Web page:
Thursday, January 3, 2013

Anything But Grace

"This is the time/For you to deeply compute the impossibility/That there is anything/But Grace." -- Hafiz

On the first day of winter I wrote about waiting for test results to determine if my wife Kathleen's cancer had returned.  Our great Christmas present was to hear the news that, while she has advancing arthritis and a degenerative disc in her back, her cancer seems to still be in remission.  After we celebrated this wonderful news, I proceeded to be sick for the next ten days.  Nothing major except for the type of cold and cough that makes it hard to climb out of bed and do anything but sleep.  My apologies for not posting this good news sooner to let those who have been worried, wondering how our candle was burning.

The possibility of having a terminal diagnosis in one's life is one of the most profound and scariest teachers I have ever met.  It is a teacher that we all will learn from at some time in our life.  A teacher that we may try to run and hide from at times, especially when the lessons' subjects are people we love, including ourselves.  I am always surprised how powerful death's lessons, real and feared, can be and how easy they are to forget...until they come around again.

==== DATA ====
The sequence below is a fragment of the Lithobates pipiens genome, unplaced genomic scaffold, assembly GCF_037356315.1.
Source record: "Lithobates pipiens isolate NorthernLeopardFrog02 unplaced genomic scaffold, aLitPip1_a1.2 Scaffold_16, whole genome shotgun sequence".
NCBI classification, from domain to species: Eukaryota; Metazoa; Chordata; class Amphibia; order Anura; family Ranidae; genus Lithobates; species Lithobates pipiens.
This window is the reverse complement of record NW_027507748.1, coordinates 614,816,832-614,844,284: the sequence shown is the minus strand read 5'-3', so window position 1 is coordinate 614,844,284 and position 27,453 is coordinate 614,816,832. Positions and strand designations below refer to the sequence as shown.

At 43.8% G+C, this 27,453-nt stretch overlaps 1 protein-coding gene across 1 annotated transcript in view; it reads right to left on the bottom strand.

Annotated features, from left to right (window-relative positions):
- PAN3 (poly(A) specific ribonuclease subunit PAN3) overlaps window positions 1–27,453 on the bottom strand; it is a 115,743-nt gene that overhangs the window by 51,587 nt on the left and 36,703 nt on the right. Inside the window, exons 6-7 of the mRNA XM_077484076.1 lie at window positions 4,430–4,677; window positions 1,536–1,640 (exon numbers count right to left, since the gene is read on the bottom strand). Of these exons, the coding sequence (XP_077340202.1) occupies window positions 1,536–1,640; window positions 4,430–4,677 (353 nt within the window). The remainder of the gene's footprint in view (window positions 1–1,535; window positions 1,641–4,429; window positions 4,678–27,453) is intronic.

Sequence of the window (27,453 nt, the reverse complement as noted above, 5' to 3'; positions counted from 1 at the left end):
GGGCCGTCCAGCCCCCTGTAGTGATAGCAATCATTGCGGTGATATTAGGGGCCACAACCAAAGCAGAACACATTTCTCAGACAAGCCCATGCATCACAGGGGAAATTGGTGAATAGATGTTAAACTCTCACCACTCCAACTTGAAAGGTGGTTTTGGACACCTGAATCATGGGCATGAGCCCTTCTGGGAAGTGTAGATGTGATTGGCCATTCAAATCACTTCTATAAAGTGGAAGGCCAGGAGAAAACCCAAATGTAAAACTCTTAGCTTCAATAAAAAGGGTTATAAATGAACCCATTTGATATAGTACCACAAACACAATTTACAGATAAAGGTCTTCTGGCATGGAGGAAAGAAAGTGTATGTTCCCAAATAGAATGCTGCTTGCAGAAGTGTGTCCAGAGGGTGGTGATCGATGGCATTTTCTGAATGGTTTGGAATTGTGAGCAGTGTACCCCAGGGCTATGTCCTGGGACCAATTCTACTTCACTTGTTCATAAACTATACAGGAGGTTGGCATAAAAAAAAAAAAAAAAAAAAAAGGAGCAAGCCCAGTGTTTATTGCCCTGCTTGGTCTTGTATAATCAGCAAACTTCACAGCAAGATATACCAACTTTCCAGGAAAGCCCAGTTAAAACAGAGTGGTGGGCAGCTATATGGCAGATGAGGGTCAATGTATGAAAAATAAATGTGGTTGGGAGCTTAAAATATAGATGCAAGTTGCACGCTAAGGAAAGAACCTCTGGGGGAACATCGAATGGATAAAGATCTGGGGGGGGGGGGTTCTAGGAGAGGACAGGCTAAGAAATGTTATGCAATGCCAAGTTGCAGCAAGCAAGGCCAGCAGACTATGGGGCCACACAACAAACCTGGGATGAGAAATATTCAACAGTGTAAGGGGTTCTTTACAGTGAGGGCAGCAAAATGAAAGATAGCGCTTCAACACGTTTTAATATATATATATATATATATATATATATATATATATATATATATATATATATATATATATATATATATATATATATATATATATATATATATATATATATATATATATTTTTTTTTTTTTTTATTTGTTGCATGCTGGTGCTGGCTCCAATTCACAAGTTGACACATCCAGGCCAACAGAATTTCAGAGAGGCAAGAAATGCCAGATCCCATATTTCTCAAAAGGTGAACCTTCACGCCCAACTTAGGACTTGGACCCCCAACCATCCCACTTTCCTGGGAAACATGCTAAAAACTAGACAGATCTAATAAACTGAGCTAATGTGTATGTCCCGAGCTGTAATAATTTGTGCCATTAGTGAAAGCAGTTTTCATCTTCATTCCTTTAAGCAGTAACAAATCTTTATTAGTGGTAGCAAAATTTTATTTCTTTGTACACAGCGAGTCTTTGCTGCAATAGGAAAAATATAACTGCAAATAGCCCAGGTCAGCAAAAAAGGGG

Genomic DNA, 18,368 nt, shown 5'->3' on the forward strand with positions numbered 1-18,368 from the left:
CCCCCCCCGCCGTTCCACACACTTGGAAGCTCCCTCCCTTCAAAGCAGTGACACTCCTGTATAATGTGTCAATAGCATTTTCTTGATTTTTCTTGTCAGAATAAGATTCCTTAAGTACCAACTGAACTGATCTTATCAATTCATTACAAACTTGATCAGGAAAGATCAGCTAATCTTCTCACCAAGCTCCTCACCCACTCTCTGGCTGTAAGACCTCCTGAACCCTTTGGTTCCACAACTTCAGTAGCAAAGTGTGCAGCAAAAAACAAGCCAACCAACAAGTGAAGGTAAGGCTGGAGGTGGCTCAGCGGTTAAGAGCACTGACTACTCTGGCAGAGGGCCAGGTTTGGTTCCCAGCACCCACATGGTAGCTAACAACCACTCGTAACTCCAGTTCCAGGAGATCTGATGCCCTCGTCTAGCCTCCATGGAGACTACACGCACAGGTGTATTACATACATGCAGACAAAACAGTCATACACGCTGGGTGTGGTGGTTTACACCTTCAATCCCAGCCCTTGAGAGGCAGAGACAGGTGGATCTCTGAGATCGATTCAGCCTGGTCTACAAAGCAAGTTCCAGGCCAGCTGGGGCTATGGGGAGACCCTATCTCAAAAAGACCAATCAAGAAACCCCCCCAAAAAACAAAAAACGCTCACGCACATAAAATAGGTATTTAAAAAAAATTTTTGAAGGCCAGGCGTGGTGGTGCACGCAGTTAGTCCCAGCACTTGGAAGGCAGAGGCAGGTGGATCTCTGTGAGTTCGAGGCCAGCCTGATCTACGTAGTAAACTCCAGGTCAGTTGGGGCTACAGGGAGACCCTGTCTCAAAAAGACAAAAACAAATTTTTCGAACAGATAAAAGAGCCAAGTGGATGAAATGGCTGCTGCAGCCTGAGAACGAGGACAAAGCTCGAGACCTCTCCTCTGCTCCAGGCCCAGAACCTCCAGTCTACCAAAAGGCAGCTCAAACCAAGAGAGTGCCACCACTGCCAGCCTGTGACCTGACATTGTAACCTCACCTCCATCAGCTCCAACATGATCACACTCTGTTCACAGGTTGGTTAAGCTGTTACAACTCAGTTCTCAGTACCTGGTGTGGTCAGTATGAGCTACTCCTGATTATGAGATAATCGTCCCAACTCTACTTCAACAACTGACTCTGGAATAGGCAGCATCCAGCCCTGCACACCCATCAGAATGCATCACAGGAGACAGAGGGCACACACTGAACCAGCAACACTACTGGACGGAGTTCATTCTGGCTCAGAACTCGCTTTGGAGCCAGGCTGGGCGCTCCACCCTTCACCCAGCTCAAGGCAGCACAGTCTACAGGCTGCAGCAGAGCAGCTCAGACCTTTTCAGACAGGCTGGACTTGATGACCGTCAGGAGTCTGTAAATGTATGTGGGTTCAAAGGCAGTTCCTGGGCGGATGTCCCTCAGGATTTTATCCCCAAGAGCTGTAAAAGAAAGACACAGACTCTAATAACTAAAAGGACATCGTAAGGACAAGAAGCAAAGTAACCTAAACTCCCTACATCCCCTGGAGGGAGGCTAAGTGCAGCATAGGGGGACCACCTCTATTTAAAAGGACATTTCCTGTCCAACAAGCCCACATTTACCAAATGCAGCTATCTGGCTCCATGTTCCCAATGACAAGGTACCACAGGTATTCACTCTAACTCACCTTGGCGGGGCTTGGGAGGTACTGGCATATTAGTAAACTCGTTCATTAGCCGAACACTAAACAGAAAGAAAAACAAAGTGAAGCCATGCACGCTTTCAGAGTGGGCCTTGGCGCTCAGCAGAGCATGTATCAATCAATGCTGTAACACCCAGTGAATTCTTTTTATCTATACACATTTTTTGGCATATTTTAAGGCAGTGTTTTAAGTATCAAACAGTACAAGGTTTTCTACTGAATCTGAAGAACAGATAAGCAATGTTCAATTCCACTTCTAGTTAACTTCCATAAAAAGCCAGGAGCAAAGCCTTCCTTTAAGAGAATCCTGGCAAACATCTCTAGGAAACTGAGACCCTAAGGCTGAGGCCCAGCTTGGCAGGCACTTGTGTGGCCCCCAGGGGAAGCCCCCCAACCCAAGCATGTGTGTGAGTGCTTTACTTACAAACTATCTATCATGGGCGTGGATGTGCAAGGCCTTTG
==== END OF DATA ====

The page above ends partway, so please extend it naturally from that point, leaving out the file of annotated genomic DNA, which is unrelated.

Two lessons have stuck with me this time.  Perhaps writing them down will help me remember them when death hides in a corner of my life and I forget how present it always is.  The first lesson/reminder is how overwhelming it can feel to be loved.   When we let people know what is happening in our lives, especially when our news is scary and involves pain and sorrow, they react as we react for them sending love and prayers and good wishes.   Thanks to the modern communities of social media the love and care is greater than ever possible. Being on the receiving end of this energy is both nurturing and humbling.  Kathleen and I felt this energy and love as we have before.  It is profound and it makes a difference.  We are deeply grateful for this love and at the same time I always feel blown away by its intensity.  Who am I to deserve such attention and care?

Which leads me to lesson two.  That there is, or could ever be, anything but grace.  We have nothing to do with being given this great gift of life.  We can be grateful for it, we can celebrate it, we can love it with all of our hearts and yet we know that we had nothing to do with it.  In the last two weeks millions of people around the world waited for test results in hospital rooms and doctors' offices just like we did.  They received just as much love, care and prayer as we did.  But the results from those tests led to tears and sorrow instead of joy and dancing.  Life, death, joy, sorrow...grace.

I keep the Sufi poet Hafiz's book, The Gift, on my desk/altar where I can frequently open it up and remember the joy, sorrow, love and grace that is life.    He writes, "This is the time/For you to deeply compute the impossibility/That there is anything/But Grace.  Now is the season to know/That everything you do/Is sacred."  And so it is.